University Takes Winning Stance on Drinking Games

Print Friendly, PDF & Email

by James Hithergreen
Freelance Writer

"We've begun to use the drinking game mastery program as an educational sanction for students like Dwayne who violate our strict alcohol policy," said judicial coordinator Greg Xiou. "It's been so popular we hope to offer it as a for-credit class next year."

Health educators at Wassail University are taking on the problem of drinking games by teaching students what some consider to be the best way to avoid over-consumption: Winning.

“We figure most students are going to play these games at some point,” said Associate Director of Student Health Services Burt Beirut. “Since we can’t get them to stop we might as well help them win.”

The new approach involves teaching students the rules of popular drinking games, such as beer pong, quarters, flip cup, anchorman, drinkball, kings and three-man.

“These games are performance based. Students must successfully perform tasks in order to avoid over consumption. If a student performs poorly, he is usually required to drink,” Beirut explained. “Our goal is to teach students to perform at top levels to avoid the ‘punishment’ of drinking.”

Since launching the program in August, Wassail University’s Student Health Service has sponsored several water pong tournaments, flip cup awareness events and is considering partnering with area high schools to bring similar health and wellness programs to the community.

A senior psychology major supported the innovative program, claiming he won three out of his last eight games of beer pong thanks to the techniques he learned during an Alcohol Awareness Week event.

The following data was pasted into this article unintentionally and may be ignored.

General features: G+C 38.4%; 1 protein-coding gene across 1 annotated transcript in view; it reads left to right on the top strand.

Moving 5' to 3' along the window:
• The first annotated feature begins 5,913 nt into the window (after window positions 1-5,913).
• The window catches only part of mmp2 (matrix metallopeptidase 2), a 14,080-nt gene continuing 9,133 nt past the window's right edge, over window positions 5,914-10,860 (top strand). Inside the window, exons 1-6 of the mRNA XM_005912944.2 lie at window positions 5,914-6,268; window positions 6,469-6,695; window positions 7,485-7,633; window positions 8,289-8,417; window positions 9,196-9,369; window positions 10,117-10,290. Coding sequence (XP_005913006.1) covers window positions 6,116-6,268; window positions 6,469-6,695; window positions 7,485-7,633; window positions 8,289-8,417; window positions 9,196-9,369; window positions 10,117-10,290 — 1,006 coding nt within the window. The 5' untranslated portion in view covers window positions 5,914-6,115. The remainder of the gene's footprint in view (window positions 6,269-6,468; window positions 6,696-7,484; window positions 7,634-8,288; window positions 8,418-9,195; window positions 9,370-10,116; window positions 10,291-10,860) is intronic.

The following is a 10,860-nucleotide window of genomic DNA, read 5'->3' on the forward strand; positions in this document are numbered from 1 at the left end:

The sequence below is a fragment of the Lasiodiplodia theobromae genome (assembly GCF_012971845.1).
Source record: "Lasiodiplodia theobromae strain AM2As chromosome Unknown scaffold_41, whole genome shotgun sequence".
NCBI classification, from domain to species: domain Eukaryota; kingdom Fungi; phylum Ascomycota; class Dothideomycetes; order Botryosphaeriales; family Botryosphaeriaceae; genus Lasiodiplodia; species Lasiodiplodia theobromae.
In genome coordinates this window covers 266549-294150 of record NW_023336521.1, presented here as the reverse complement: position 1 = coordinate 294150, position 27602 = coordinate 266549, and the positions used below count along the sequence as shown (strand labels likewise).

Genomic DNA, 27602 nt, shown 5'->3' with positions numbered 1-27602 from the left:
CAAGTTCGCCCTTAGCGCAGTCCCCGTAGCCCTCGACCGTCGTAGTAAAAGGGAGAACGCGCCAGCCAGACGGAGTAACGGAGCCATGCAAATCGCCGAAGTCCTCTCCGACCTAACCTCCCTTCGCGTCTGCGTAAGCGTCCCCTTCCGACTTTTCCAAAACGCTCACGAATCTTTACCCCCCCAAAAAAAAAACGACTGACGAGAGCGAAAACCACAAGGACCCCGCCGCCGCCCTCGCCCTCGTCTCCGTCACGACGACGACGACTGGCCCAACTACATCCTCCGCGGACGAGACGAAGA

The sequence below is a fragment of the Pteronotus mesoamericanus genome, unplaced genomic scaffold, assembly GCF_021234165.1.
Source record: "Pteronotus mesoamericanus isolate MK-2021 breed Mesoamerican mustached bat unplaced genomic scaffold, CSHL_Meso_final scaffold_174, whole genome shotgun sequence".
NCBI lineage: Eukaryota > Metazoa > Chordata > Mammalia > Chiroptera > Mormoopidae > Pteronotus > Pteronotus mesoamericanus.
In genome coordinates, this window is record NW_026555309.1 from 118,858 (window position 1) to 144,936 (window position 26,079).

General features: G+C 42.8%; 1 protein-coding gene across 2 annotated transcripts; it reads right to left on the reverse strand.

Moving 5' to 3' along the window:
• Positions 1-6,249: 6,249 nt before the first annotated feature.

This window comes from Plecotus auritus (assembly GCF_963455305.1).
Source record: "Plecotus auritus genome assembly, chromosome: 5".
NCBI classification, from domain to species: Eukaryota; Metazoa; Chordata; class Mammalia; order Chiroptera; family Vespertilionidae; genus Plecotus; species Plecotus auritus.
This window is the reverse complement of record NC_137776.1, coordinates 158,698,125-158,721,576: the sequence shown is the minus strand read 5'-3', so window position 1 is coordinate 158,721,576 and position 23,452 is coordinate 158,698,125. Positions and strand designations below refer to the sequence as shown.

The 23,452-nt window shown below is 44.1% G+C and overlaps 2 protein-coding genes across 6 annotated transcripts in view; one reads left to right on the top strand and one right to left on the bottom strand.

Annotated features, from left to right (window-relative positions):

“I’ve really been focusing on my follow-through,” said the senior. “I’m getting pretty good. By making other students chug, I can take pride in my personal wellness and my university.”

Freshman Sandra Rice claims that Alcohol Awareness Week had a big impact on her drinking.

“I had no idea how to play anchorman until I saw some students playing it with water in the Union,” said Rice. “Now it’s my housemates’ new favorite game and because I usually win, they’re the ones who have to chug. Seeing my roommates pass out makes me much more aware of my safety boundaries. I wish the university would offer more of these educational program.”

As a result of the university’s new stance on drinking games, attendance at health and wellness functions has increased dramatically.

“I’ve never seen so many students excited about alcohol education,” admits Dr. Jay Hennessy, Assistant Dean of Students. “I think this winning approach is revolutionary, and has implications for the way we run everything from recruitment to orientation.”